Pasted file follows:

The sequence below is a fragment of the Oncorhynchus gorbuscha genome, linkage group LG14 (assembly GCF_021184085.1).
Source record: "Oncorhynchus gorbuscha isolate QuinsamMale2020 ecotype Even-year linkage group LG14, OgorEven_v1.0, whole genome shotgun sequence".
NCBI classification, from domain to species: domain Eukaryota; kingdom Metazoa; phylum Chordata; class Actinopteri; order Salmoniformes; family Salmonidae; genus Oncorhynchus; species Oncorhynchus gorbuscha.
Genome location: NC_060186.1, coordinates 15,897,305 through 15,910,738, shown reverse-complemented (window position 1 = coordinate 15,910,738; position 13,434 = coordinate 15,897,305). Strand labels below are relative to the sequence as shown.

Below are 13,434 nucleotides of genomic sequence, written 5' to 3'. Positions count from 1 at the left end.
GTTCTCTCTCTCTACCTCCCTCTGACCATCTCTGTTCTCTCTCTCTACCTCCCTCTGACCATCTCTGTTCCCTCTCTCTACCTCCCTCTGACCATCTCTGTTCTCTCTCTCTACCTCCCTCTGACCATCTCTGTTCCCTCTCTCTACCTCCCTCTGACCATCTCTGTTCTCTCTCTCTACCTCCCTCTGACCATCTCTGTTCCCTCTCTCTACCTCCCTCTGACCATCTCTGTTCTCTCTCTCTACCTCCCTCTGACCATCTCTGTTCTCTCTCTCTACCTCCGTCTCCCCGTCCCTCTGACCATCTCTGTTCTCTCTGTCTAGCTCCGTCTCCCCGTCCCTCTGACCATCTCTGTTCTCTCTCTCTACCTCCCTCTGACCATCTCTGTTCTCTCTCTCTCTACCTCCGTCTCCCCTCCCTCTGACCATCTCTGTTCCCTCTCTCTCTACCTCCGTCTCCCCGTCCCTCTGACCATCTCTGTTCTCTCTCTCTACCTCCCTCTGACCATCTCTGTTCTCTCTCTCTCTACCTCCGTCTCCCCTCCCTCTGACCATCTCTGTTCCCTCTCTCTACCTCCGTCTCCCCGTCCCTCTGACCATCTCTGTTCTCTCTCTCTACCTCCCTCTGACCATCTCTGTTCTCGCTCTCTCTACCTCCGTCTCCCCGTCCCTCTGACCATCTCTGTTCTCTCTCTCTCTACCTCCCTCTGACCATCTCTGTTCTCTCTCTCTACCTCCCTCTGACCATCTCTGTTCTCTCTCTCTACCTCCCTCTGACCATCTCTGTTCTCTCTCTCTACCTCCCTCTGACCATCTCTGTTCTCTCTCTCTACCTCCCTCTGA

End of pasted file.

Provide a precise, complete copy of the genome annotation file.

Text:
The sequence below is a fragment of the Oncorhynchus gorbuscha genome, linkage group LG14 (assembly GCF_021184085.1).
Source record: "Oncorhynchus gorbuscha isolate QuinsamMale2020 ecotype Even-year linkage group LG14, OgorEven_v1.0, whole genome shotgun sequence".
NCBI classification, from domain to species: domain Eukaryota; kingdom Metazoa; phylum Chordata; class Actinopteri; order Salmoniformes; family Salmonidae; genus Oncorhynchus; species Oncorhynchus gorbuscha.
Genome location: NC_060186.1, coordinates 15,897,305 through 15,910,738, shown reverse-complemented (window position 1 = coordinate 15,910,738; position 13,434 = coordinate 15,897,305). Strand labels below are relative to the sequence as shown.

Below are 13,434 nucleotides of genomic sequence, written 5' to 3'. Positions count from 1 at the left end.
GTTCTCTCTCTCTACCTCCCTCTGACCATCTCTGTTCTCTCTCTCTACCTCCCTCTGACCATCTCTGTTCCCTCTCTCTACCTCCCTCTGACCATCTCTGTTCTCTCTCTCTACCTCCCTCTGACCATCTCTGTTCCCTCTCTCTACCTCCCTCTGACCATCTCTGTTCTCTCTCTCTACCTCCCTCTGACCATCTCTGTTCCCTCTCTCTACCTCCCTCTGACCATCTCTGTTCTCTCTCTCTACCTCCCTCTGACCATCTCTGTTCTCTCTCTCTACCTCCGTCTCCCCGTCCCTCTGACCATCTCTGTTCTCTCTGTCTAGCTCCGTCTCCCCGTCCCTCTGACCATCTCTGTTCTCTCTCTCTACCTCCCTCTGACCATCTCTGTTCTCTCTCTCTCTACCTCCGTCTCCCCTCCCTCTGACCATCTCTGTTCCCTCTCTCTCTACCTCCGTCTCCCCGTCCCTCTGACCATCTCTGTTCTCTCTCTCTACCTCCCTCTGACCATCTCTGTTCTCTCTCTCTCTACCTCCGTCTCCCCTCCCTCTGACCATCTCTGTTCCCTCTCTCTACCTCCGTCTCCCCGTCCCTCTGACCATCTCTGTTCTCTCTCTCTACCTCCCTCTGACCATCTCTGTTCTCGCTCTCTCTACCTCCGTCTCCCCGTCCCTCTGACCATCTCTGTTCTCTCTCTCTCTACCTCCCTCTGACCATCTCTGTTCTCTCTCTCTACCTCCCTCTGACCATCTCTGTTCTCTCTCTCTACCTCCCTCTGACCATCTCTGTTCTCTCTCTCTACCTCCCTCTGACCATCTCTGTTCTCTCTCTCTACCTCCCTCTGA